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A mass vaccination drive aimed at the Hmong, Karen, and broader Southeast Asian communities took place this weekend in St. Paul.
The organizers of the drive, held at Hmong Village Shopping Center on St. Paul’s East Side, plan for weekly events as long as the need exists for vaccines to combat COVID-19. Dr. David Thao, who chairs the Hmong Medical Association and has spearheaded the effort, referred to the drive as “the first Hmong COVID-19 vaccine clinic.”
“Our goal is to vaccinate the entire Hmong community and to provide a place where they can have easy access and feel comfortable being seen and treated by Hmong physicians and Hmong medical workers,” said Thao, who is also a plastic surgeon in private practice.
Thao and dozens of volunteers helped administer 200 shots of the Moderna vaccine on Saturday. During the day, eager patients waited in a hallway and checked in for their shots. When their turn came, they proceeded to a second room where volunteers helmed five stations for patients to receive vaccines.
Zong Xiong, a public health nurse for Ramsey County, was one of the medical workers administering shots. She heard about the event through social media and decided to volunteer on her own time to help out. In total, more than 40 people like her volunteered for Saturday’s event.
All day, patients coming in expressed relief and satisfaction to get the shot, she said. Some were scared of pain from the injection, but not of the vaccine itself.
“They say, ‘I can’t look at the needle,’” Xiong said. “I tell them that it’s not that bad, I distract them, I talk to them about something else.”
Leng Yang, 76, approached Xiong while a family member escorted him in his wheelchair. As Xiong screened Vang, she asked him which arm he wanted the shot in. He pointed to his right shoulder, and both Thao and Xiong helped him remove a brace on his right wrist to get ready.
The shot came quickly, and Yang said he didn’t feel the needle all that much. To him, the proceeding felt uneventful, just like a flu shot.
“I’m just very happy to have gotten a chance to get one,” Yang said.
Yang said he registered for a vaccine after hearing about the event on a local Hmong radio station.
Vaccines for the drive are coming through Phalen Family Pharmacy, which is also located on St. Paul’s East Side and serves a large Hmong and Karen population. The vaccines became available after Phalen Family Pharmacy applied with the state to receive doses. Minnesota started allowing pharmacies access to the vaccine on the week of February 8.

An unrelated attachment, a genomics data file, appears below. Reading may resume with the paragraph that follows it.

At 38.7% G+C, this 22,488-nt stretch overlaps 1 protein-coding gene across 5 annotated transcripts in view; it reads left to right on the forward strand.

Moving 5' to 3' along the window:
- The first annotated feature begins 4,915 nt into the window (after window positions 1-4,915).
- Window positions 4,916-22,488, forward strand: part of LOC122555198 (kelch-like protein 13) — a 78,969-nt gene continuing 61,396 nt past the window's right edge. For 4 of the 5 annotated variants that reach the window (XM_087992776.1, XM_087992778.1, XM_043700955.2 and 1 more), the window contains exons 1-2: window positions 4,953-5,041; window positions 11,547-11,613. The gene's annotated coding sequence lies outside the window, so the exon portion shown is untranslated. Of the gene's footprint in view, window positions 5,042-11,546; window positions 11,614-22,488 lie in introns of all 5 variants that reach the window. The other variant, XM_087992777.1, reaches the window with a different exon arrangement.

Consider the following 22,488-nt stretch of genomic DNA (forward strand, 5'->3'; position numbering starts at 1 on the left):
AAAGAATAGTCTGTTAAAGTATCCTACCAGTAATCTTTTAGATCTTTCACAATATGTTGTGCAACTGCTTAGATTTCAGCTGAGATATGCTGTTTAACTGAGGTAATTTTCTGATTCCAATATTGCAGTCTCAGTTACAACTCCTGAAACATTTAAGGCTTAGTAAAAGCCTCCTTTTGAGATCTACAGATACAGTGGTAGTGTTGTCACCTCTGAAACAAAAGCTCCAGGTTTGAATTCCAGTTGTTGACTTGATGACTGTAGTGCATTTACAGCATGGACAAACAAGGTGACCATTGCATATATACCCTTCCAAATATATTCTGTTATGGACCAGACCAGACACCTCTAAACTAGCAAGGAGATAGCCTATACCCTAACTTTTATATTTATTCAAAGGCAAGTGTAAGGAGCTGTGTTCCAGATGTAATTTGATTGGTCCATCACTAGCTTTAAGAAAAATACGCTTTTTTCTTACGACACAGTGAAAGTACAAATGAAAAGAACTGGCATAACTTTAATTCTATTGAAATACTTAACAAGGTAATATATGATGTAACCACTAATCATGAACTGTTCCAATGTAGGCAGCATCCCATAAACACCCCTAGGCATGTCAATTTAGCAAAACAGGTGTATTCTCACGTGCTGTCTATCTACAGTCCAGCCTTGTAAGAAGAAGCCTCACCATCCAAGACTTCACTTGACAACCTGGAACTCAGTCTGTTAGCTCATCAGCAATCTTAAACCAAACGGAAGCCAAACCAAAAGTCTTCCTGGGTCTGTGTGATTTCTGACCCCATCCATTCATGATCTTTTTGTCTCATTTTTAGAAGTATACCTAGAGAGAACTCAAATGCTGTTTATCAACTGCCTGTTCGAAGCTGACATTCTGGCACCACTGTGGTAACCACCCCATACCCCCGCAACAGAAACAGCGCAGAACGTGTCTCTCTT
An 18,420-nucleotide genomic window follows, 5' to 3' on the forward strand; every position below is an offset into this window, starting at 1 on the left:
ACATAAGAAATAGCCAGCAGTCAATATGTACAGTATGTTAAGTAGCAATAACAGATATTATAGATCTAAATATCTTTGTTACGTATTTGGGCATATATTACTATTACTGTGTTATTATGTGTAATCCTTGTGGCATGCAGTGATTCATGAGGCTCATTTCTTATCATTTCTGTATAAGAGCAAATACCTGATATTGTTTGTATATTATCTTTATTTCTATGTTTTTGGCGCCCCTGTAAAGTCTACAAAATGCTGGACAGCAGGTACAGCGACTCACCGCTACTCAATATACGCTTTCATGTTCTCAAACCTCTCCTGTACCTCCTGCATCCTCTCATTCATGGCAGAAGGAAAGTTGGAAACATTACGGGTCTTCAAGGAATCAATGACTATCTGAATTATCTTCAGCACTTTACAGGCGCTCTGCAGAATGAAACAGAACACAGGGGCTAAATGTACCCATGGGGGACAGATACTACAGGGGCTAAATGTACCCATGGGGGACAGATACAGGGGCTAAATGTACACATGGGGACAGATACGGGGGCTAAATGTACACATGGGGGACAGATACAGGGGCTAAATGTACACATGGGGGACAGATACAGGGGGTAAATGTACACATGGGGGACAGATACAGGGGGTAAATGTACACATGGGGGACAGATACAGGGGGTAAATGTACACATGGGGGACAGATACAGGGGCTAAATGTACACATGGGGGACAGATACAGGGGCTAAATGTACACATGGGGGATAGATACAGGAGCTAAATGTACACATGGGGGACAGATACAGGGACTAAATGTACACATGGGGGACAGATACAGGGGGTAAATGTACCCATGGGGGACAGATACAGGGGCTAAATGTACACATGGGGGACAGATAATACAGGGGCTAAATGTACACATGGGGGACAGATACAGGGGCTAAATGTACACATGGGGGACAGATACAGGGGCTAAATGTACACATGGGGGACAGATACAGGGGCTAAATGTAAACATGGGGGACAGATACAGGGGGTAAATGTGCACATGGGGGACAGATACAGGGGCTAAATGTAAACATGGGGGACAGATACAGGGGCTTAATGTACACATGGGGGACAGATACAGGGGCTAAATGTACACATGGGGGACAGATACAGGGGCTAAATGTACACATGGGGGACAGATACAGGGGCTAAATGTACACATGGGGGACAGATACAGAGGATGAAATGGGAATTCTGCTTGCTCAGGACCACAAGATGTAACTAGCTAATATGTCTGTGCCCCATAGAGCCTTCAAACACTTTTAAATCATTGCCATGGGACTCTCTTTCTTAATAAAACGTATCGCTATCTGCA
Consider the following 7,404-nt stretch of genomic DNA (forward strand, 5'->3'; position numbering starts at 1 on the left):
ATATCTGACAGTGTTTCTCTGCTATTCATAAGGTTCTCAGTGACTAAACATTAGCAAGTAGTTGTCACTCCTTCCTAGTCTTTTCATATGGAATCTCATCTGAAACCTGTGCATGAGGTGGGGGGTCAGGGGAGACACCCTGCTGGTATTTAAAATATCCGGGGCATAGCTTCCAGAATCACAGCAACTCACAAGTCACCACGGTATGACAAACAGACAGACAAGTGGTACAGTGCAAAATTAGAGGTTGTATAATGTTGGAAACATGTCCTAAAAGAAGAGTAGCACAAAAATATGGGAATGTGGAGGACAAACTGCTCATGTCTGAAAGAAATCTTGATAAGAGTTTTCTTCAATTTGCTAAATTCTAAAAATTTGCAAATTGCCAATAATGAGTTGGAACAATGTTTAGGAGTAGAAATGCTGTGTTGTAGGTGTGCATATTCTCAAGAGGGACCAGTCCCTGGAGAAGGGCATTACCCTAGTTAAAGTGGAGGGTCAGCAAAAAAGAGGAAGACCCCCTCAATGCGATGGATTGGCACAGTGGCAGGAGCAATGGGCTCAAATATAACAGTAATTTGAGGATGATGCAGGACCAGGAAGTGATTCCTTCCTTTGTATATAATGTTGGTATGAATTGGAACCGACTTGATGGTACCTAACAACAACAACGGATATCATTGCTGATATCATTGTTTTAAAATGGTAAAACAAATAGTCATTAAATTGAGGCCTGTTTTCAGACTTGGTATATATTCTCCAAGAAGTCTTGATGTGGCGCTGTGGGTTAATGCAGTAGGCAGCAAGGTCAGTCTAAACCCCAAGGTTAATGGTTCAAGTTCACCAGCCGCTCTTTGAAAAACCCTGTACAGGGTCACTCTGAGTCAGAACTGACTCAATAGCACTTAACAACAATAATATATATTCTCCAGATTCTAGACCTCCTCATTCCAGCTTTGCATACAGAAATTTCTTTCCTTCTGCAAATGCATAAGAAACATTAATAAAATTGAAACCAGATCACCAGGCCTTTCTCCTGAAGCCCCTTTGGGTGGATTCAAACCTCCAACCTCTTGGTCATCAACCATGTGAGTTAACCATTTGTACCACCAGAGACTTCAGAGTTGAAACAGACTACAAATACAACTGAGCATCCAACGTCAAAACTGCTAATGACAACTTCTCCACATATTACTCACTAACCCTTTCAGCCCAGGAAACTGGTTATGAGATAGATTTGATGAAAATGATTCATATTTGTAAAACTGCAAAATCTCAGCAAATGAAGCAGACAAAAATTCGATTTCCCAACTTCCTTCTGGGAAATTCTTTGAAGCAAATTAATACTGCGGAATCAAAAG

The pharmacy has held smaller drives in recent weeks, usually vaccinating a few dozen people at a time. So far, the pharmacy has vaccinated about 480 people since vaccines became available.
The pharmacy itself doesn’t have enough staff to administer that many vaccines, said Phalen Family Pharmacy co-owner May Xia Lo. So Lo is seeking about 20 volunteers to help with the weekend event.
That’s where Hmong Medical Association comes in. Thao and others affiliated with the association, which exists to give opportunities to aspiring Hmong doctors and medical professionals, will be on hand Saturday to help.
Phalen Family Pharmacy is planning to administer 200 more doses again on Saturday, March 13. While some people in the community are hesitant to be vaccinated, many more are desperate to receive it, Lo said.
“People just want to get their lives back to normal,” she said. “There have just been too many people in the community who passed away last year.”
A community alternative to Walgreens and Walmart
Hmong Medical Association has been spreading awareness about the available vaccines through its social media and YouTube pages. Other organizations, like Hmong American Partnership, have been helping with messaging as well. Mai Moua, Hmong American Partnership’s chief operating officer, said organizations like Phalen Family Pharmacy are effective at reaching the community.
“These are smaller, community-based pharmacies instead of like your big Walgreens and Walmarts.” Moua said.
Most of the vaccines have been going to bigger organizations like these, along with big health care systems and big hospitals, Thao said. These aren’t the best places to reach the Hmong community, he said, especially Hmong elders who may not be completely proficient in English.
Though 1 million Minnesotans have now received at least one dose of the COVID-19 vaccine, shots are still limited and hard to access for most people. This has prompted the proliferation of so-called “vaccine hunters”—people who search relentlessly online and bombard health clinics and pharmacies with phone calls to share information about available doses in online groups.
“These community members who are 65 to 75 years old, they don’t have that luxury,” Thao said. “The chances of them getting it that way is going to be slim.”
Asian Americans in Minnesota are also being vaccinated at disproportionately low rates. According to state data, three percent of all vaccines have gone to Asian Americans, though this population accounts for 5 percent of all positive COVID-19 cases since the pandemic began.
Besides using social media, organizers of the vaccine drive are working with community media, churches, and leadership groups like the Hmong 18 Council to find elders eligible for the vaccine. People interested in receiving the vaccine at a future Hmong vaccine drive can call Phalen Family Pharmacy at 651-209-9000 to ask for appointments.